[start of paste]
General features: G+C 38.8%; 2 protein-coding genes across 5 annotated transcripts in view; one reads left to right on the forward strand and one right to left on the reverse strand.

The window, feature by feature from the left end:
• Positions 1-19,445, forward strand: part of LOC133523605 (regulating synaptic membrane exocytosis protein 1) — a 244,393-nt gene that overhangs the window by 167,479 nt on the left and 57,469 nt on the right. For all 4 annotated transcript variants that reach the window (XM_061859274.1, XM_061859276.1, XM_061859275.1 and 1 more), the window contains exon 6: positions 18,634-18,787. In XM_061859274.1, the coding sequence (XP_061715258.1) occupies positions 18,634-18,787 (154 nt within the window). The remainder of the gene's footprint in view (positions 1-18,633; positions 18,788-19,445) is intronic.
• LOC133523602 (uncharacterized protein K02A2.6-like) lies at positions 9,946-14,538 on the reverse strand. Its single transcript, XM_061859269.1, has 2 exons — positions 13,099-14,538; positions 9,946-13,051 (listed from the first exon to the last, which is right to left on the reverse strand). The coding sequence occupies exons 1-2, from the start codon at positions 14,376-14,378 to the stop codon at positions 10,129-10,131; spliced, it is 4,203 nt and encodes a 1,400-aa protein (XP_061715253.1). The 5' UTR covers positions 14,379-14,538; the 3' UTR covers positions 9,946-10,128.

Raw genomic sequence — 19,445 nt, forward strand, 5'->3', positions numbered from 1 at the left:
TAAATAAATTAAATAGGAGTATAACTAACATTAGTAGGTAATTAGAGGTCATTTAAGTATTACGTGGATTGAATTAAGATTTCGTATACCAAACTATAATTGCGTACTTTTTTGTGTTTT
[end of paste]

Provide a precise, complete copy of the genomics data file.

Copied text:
General features: G+C 38.8%; 2 protein-coding genes across 5 annotated transcripts in view; one reads left to right on the forward strand and one right to left on the reverse strand.

The window, feature by feature from the left end:
• Positions 1-19,445, forward strand: part of LOC133523605 (regulating synaptic membrane exocytosis protein 1) — a 244,393-nt gene that overhangs the window by 167,479 nt on the left and 57,469 nt on the right. For all 4 annotated transcript variants that reach the window (XM_061859274.1, XM_061859276.1, XM_061859275.1 and 1 more), the window contains exon 6: positions 18,634-18,787. In XM_061859274.1, the coding sequence (XP_061715258.1) occupies positions 18,634-18,787 (154 nt within the window). The remainder of the gene's footprint in view (positions 1-18,633; positions 18,788-19,445) is intronic.
• LOC133523602 (uncharacterized protein K02A2.6-like) lies at positions 9,946-14,538 on the reverse strand. Its single transcript, XM_061859269.1, has 2 exons — positions 13,099-14,538; positions 9,946-13,051 (listed from the first exon to the last, which is right to left on the reverse strand). The coding sequence occupies exons 1-2, from the start codon at positions 14,376-14,378 to the stop codon at positions 10,129-10,131; spliced, it is 4,203 nt and encodes a 1,400-aa protein (XP_061715253.1). The 5' UTR covers positions 14,379-14,538; the 3' UTR covers positions 9,946-10,128.

Raw genomic sequence — 19,445 nt, forward strand, 5'->3', positions numbered from 1 at the left:
TAAATAAATTAAATAGGAGTATAACTAACATTAGTAGGTAATTAGAGGTCATTTAAGTATTACGTGGATTGAATTAAGATTTCGTATACCAAACTATAATTGCGTACTTTTTTGTGTTTT